VANCOUVER -- About 500 people gathered at the Vancouver Art Gallery Saturday afternoon to protest ongoing public health orders aimed at combatting transmission of COVID-19.

One day after being fired by the Vancouver Canucks over his planned participation in the rally, anthem singer Mark Donnelly opened the gathering with a rendition of “O Canada.” 

He also made a lengthy speech touching on his views about the pandemic response and his dismissal from his duties with the Canucks at Rogers Arena, where has regularly sung the American and Canadian national anthems before games for two decades.

“I’m standing up against what I feel is tyranny, plain and simple,” he told the crowd.

Donnelly’s participation in the event first became public Friday and Canucks owner Francisco Aquilini responded quickly via Twitter.

Donnelly says he has not been personally contacted by the Canucks about not being brought back to sing the anthem at future games.

“As I do not use Twitter, I cannot personally confirm that this is true,” he told the crowd. “I’ll assume the flurry of texts, phone calls and emails asking for my comment indicate that it is in fact true.”

Donnelly went on to make some inaccurate claims about the pandemic and the government’s response to it.

“All jurisdictions are discussing mandatory vaccinations,” he said.

Public health officials at the federal and provincial levels have repeatedly said COVID-19 vaccination will be voluntary for Canadians.

“Social distancing, face masks, restrictions and or closures of schools, businesses, churches and support for special needs children, is ineffective, unnecessary and harmful,” Donnelly added.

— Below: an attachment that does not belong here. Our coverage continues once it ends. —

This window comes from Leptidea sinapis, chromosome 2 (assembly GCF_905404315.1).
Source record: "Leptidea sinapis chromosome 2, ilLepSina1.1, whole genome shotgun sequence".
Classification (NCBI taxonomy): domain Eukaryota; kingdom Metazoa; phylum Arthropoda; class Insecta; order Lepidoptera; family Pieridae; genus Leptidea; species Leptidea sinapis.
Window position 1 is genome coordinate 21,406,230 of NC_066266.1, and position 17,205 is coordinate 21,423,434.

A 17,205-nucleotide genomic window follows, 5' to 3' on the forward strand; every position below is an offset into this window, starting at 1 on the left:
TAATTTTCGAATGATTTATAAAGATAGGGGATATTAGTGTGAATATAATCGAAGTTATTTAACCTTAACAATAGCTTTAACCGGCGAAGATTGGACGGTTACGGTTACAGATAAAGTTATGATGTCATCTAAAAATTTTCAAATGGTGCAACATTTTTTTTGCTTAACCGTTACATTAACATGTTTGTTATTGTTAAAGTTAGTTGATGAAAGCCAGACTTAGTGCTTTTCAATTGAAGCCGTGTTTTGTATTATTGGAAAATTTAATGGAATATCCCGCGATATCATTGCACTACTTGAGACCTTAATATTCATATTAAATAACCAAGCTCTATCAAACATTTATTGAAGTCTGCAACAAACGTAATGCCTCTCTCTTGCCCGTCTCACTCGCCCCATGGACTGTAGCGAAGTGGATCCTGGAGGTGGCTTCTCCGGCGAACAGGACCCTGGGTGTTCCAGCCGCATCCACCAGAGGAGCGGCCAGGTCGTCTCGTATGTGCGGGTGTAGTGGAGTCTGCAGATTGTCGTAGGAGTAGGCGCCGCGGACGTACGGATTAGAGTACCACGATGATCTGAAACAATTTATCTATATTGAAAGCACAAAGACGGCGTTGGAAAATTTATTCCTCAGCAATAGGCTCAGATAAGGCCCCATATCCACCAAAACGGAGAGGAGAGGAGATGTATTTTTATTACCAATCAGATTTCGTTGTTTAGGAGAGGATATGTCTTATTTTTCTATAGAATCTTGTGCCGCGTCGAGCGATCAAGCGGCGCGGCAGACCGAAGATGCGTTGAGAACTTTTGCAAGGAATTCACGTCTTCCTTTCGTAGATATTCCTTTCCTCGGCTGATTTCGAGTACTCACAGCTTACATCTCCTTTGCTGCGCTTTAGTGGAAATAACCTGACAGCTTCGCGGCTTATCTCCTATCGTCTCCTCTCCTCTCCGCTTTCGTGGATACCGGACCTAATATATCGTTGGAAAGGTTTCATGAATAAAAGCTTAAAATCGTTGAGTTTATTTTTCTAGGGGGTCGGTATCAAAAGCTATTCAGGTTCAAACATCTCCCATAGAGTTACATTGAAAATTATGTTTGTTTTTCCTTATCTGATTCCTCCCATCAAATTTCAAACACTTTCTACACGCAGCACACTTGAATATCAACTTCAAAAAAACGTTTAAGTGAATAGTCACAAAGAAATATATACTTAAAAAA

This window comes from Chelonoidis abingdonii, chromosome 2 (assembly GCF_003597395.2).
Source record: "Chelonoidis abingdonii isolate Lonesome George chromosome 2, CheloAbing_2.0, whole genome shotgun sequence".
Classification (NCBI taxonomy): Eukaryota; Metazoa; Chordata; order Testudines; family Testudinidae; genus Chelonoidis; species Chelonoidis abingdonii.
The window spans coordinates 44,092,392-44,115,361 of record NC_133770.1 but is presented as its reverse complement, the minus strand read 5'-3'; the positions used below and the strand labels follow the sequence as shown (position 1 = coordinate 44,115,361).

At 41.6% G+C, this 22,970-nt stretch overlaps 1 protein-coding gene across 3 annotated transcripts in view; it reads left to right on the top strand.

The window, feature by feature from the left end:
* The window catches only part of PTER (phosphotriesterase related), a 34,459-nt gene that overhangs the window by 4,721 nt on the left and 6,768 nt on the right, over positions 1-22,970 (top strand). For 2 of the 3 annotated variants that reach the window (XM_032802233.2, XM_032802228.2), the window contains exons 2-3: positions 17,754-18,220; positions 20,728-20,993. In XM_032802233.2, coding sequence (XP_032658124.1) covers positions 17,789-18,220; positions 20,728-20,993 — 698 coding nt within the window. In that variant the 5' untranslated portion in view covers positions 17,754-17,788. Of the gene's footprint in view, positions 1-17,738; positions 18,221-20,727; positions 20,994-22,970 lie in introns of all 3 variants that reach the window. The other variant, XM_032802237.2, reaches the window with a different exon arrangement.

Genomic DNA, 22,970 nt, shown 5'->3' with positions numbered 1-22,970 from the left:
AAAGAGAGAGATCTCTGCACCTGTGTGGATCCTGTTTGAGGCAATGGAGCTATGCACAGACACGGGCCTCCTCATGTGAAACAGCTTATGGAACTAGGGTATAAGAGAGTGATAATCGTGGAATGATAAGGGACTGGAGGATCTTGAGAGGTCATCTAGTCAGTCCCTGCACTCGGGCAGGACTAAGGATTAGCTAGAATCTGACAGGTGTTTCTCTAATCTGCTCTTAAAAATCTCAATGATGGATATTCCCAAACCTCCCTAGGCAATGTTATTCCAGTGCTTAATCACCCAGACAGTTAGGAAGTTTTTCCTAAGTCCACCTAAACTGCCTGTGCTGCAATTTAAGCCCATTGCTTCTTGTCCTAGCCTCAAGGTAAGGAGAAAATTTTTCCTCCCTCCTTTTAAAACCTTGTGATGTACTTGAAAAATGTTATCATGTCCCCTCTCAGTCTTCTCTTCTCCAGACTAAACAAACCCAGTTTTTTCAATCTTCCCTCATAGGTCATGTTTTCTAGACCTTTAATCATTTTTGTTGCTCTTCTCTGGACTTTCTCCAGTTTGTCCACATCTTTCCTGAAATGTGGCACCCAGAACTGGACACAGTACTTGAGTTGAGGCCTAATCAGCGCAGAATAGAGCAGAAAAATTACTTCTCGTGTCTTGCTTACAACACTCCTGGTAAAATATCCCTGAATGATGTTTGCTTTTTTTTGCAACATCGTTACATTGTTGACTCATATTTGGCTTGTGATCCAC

B.C. provincial health officer Dr. Bonnie Henry has been advocating social distancing since the pandemic began and has been encouraging people to wear masks in public indoor spaces for months.

Many in the crowd at the rally were vocally supportive of Donnelly.

"To lose his job because of what he believes in? I'm sorry, but that's one of the reasons why we’re here,” said a man who did not want to be identified.

He also said he had driven from Kelowna to attend the event.

Henry has strongly encouraged British Columbians not to travel at this time.

On the False Creek seawall near Rogers Arena, a handful of people who spoke to CTV News Vancouver had different opinions on the Canucks’ handling of the situation.

“I just think it was a bad choice on Mark Donnelly’s part,” one man said.

“The Canucks are privately held,” said another woman. “The Aquilinis can do what they want.”

Back at the art gallery, the crowd listened to a series of speeches before marching through downtown, defiantly disregarding public health orders intended to protect everyone’s health and safety during the pandemic.  

At least two dozen Vancouver police officers stood off to the side of the rally, but they did not take any action against people openly violating public health orders.

“Vancouver police officers exercise their discretion in the enforcement of public health orders," said media relations officer Const. Tania Visintin in an email to CTV News. "They must weigh a citizen’s right to peacefully protest with the current potential harm of gatherings ... Mass arrests are not possible or desirable. Ticketing and arrests could escalate an already passionate situation, and when there are larger groups of people, the risk of injury to both protestors and police officers rises.”